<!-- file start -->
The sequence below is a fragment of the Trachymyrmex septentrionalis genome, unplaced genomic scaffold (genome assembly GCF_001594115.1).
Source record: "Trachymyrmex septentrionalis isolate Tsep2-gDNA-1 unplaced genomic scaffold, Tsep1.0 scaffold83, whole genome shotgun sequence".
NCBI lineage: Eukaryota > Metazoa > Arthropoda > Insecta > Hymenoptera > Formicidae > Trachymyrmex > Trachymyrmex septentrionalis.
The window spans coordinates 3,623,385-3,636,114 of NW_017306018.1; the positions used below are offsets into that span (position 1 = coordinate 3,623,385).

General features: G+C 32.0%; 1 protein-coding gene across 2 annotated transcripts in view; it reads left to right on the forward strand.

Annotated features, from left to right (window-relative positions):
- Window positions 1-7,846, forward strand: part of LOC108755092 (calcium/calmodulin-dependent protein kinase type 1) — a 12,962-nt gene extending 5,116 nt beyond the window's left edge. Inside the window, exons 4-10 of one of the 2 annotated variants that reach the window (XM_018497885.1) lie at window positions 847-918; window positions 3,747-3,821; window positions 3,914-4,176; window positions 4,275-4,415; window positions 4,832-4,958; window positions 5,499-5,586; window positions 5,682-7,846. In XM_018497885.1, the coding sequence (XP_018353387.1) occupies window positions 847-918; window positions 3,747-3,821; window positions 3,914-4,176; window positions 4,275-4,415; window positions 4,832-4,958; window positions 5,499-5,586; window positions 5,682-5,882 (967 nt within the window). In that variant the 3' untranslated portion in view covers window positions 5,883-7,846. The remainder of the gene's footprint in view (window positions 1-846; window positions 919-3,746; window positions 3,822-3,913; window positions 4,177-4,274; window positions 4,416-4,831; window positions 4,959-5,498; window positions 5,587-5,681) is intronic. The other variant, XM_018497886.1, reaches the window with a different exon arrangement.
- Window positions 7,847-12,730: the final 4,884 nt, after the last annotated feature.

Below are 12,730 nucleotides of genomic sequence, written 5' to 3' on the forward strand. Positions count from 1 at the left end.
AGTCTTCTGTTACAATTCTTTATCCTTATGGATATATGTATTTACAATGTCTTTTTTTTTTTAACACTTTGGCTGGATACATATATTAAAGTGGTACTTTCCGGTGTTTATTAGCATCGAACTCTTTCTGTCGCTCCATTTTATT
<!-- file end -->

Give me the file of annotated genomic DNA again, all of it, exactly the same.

The sequence below is a fragment of the Trachymyrmex septentrionalis genome, unplaced genomic scaffold (genome assembly GCF_001594115.1).
Source record: "Trachymyrmex septentrionalis isolate Tsep2-gDNA-1 unplaced genomic scaffold, Tsep1.0 scaffold83, whole genome shotgun sequence".
NCBI lineage: Eukaryota > Metazoa > Arthropoda > Insecta > Hymenoptera > Formicidae > Trachymyrmex > Trachymyrmex septentrionalis.
The window spans coordinates 3,623,385-3,636,114 of NW_017306018.1; the positions used below are offsets into that span (position 1 = coordinate 3,623,385).

General features: G+C 32.0%; 1 protein-coding gene across 2 annotated transcripts in view; it reads left to right on the forward strand.

Annotated features, from left to right (window-relative positions):
- Window positions 1-7,846, forward strand: part of LOC108755092 (calcium/calmodulin-dependent protein kinase type 1) — a 12,962-nt gene extending 5,116 nt beyond the window's left edge. Inside the window, exons 4-10 of one of the 2 annotated variants that reach the window (XM_018497885.1) lie at window positions 847-918; window positions 3,747-3,821; window positions 3,914-4,176; window positions 4,275-4,415; window positions 4,832-4,958; window positions 5,499-5,586; window positions 5,682-7,846. In XM_018497885.1, the coding sequence (XP_018353387.1) occupies window positions 847-918; window positions 3,747-3,821; window positions 3,914-4,176; window positions 4,275-4,415; window positions 4,832-4,958; window positions 5,499-5,586; window positions 5,682-5,882 (967 nt within the window). In that variant the 3' untranslated portion in view covers window positions 5,883-7,846. The remainder of the gene's footprint in view (window positions 1-846; window positions 919-3,746; window positions 3,822-3,913; window positions 4,177-4,274; window positions 4,416-4,831; window positions 4,959-5,498; window positions 5,587-5,681) is intronic. The other variant, XM_018497886.1, reaches the window with a different exon arrangement.
- Window positions 7,847-12,730: the final 4,884 nt, after the last annotated feature.

Below are 12,730 nucleotides of genomic sequence, written 5' to 3' on the forward strand. Positions count from 1 at the left end.
AGTCTTCTGTTACAATTCTTTATCCTTATGGATATATGTATTTACAATGTCTTTTTTTTTTTAACACTTTGGCTGGATACATATATTAAAGTGGTACTTTCCGGTGTTTATTAGCATCGAACTCTTTCTGTCGCTCCATTTTATT